High Court declines to overturn €650,000 reduction to solicitor’s fees to client

Taxing Master had said Joseph Buckley’s bills were ‘of impenetrable opaqueness’

A High Court judge has dismissed a challenge by a solicitor to a Taxing Master's decision to reduce by some €650,000 the costs sought by him from a former client.

Denis Doyle, a client of Wicklow based solicitor Joseph Buckley for 10 years from 1998, had opposed Mr Buckley's case and claimed the Taxing Master's decisions showed Mr Buckley was involved in "serious overcharging" of him.

Taxing Master Declan O'Neill issued a determination in January 2017 which made significant reductions of some €650,000 in costs claims by Mr Buckley but that determination was not finalised pending Mr Buckley's High Court case over it.

Separate proceedings by Mr Doyle against his former solicitor seeking a sum of €565,000 in a client account which Mr Doyle alleges is his also remain on hold pending the High Court review. Mr Buckley, who claims he is owed the monies in fees, had said some €45,000 remains in that account.


On Tuesday, Mr Justice Donald Binchy said he had concluded the court should not intervene in the "significant reductions" made by Master O'Neill.

He had one reservation arising from Mr Buckley’s insistence he had discharged a particular sum of €190,000, the judge said. If Mr Buckley could establish he had done so, that could be taken into account at the plenary hearing and the Taxing Master’s findings adjusted to reflect that.

The judge gave a brief summary of his decision and said his full judgment would be made available within a few days.

He said a lack of judicial resources means a “very unsatisfactory state of affairs” where judges have to sit and hear cases one after another with no opportunity to give decisions in a timely manner. This meant cases such as this, which throw up complexities and a lot of material requiring “careful sifting”, get pushed aside, he said.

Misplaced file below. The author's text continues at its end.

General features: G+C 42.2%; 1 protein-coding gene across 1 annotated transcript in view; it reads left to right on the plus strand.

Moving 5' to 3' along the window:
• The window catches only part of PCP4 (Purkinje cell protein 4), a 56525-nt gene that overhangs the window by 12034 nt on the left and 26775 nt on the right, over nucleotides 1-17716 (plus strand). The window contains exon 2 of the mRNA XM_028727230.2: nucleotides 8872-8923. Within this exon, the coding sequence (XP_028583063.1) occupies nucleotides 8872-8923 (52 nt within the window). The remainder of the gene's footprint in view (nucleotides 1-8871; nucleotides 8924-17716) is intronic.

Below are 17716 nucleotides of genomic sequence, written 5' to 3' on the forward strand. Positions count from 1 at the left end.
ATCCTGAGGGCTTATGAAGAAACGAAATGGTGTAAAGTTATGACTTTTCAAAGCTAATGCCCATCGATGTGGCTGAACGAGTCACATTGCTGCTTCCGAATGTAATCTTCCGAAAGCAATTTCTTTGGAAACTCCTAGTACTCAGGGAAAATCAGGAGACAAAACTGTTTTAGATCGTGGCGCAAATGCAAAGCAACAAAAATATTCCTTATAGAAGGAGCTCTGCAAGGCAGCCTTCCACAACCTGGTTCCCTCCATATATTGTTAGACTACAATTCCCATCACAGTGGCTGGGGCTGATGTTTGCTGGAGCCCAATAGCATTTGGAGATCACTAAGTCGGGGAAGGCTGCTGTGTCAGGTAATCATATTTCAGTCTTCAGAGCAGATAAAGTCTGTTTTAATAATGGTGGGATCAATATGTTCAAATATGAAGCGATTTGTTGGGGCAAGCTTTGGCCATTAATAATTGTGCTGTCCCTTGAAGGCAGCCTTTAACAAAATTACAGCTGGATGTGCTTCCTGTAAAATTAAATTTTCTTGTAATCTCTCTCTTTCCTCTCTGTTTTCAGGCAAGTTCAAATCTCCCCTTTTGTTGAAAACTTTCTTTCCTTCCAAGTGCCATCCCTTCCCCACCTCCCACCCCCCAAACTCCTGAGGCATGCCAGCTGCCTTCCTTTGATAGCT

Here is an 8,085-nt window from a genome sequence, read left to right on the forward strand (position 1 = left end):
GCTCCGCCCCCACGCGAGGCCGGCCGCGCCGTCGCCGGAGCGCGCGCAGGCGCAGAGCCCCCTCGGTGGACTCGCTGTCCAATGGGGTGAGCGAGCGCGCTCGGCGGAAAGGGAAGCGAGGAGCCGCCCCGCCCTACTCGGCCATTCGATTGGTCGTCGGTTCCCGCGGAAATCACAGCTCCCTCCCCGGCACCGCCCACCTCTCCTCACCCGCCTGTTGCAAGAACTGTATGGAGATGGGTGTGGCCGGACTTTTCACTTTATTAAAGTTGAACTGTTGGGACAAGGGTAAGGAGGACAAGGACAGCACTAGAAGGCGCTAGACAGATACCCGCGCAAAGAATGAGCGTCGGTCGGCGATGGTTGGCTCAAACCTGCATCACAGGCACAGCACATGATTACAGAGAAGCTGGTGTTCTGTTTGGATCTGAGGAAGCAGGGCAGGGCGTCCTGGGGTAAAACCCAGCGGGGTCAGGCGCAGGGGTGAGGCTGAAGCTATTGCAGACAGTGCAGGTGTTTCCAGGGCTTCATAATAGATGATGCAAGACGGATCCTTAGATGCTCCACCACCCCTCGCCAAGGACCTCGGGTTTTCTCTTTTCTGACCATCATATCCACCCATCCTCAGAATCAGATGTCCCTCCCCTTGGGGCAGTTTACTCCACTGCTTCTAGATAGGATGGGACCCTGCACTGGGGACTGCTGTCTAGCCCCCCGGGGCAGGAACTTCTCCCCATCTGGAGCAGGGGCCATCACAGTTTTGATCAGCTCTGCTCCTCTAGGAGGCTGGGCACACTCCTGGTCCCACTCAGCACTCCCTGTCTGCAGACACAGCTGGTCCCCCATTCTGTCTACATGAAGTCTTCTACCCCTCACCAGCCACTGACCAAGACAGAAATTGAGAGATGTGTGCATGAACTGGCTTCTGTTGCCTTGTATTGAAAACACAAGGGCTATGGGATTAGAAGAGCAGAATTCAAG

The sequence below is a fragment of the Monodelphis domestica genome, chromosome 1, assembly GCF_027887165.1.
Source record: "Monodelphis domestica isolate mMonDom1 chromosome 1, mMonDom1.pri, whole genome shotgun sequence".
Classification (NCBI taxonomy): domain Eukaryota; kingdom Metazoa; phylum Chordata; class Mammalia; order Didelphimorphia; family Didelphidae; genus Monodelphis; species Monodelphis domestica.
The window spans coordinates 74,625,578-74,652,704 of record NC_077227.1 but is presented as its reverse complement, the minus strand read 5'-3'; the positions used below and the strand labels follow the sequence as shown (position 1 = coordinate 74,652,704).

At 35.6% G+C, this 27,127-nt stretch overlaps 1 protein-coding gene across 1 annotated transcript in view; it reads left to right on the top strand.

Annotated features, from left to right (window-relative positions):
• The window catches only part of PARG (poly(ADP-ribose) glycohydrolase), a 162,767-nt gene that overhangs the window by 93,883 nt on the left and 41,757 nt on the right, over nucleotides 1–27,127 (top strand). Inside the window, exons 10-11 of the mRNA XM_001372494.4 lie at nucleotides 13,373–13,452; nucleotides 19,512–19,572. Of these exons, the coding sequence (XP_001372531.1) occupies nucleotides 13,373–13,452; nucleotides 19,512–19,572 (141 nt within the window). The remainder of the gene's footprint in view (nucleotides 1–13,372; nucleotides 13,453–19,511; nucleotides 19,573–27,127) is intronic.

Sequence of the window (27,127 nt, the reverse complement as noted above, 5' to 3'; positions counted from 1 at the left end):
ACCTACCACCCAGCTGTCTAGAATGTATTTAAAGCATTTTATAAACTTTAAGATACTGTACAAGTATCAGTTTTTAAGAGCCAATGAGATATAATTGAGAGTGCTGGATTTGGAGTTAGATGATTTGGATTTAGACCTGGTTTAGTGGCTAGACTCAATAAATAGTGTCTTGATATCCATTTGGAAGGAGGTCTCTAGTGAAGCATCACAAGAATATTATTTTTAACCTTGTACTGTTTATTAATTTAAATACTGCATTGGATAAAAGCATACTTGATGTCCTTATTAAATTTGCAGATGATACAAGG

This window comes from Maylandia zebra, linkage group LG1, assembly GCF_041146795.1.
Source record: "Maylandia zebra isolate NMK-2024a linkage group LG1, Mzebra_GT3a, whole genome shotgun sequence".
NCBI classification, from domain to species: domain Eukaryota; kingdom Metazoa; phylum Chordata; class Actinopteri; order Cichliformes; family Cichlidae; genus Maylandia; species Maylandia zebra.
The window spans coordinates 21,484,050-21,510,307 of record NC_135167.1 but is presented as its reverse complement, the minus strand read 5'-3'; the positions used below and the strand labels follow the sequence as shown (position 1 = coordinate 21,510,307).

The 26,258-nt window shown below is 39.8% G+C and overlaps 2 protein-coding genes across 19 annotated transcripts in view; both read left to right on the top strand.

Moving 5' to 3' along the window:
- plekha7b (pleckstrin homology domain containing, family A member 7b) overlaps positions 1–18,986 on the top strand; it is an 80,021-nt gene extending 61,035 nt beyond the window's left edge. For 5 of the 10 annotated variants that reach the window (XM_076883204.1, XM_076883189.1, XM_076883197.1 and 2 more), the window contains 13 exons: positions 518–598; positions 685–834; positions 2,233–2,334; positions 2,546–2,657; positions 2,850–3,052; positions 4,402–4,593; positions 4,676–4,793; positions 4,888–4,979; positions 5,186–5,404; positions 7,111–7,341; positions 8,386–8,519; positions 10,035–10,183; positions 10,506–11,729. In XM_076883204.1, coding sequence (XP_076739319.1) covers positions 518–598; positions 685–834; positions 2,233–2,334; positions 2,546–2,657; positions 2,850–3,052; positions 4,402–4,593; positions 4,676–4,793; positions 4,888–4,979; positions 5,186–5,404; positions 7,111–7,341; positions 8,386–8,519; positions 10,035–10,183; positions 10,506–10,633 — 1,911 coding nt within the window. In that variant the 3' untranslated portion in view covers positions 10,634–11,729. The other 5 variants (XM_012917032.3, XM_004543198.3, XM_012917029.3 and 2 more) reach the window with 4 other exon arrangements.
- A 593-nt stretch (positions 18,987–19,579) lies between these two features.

He said he made those comments because Mr Doyle’s solicitors had expressed concerns about the delay in giving judgment on the case, heard in November 2017.

In his summary, the judge concluded Mr Buckley’s complaints about the hearing before the Taxing Master must be rejected. The Taxing Master had jurisdiction to tax the bills of costs concerned, did not fall into any error procedurally and gave “painstaking” and “fair and reasoned” consideration to the matter, he held.

Notwithstanding the “very significant” reductions made by Master O’Neill, the court should not intervene, he ruled.


However, the court had a reservation concerning one item where Mr Buckley claimed to have discharged a €190,000 account of a man in full on instructions. If it could be established at the plenary hearing that payment was made, the Taxing Master’s findings should be adjusted in Mr Buckley’s favour.

The judge put the matter back so the sides can get and consider the full judgment.

During the hearing, Paul Anthony McDermott SC, for Mr Doyle, said the Taxing Master’s decisions showed Mr Buckley was involved in “serious overcharging”. Mr Buckley agreed with the Taxing Master a €60,000 fee charged by him on one occasion was excessive and unjustifiable and that fee was reduced to €6,000, counsel said.

While Mr Buckley argued Mr Doyle consented to the fees and signed bills, there was an issue whether that was informed consent, counsel argued.

The Taxing Master had said Mr Doyle was, at best, presented with bills of “almost impenetrable opaqueness”.

Addressing a claim he billed some €7,000 or €8,000 fees for a senior counsel who had indicated his fee was €1,500, plus Vat, Mr Buckley said that counsel was retained in a case which ran for two and a half years and was entitled to the payment.

Mary Carolan

Mary Carolan

Mary Carolan is the Legal Affairs Correspondent of the Irish Times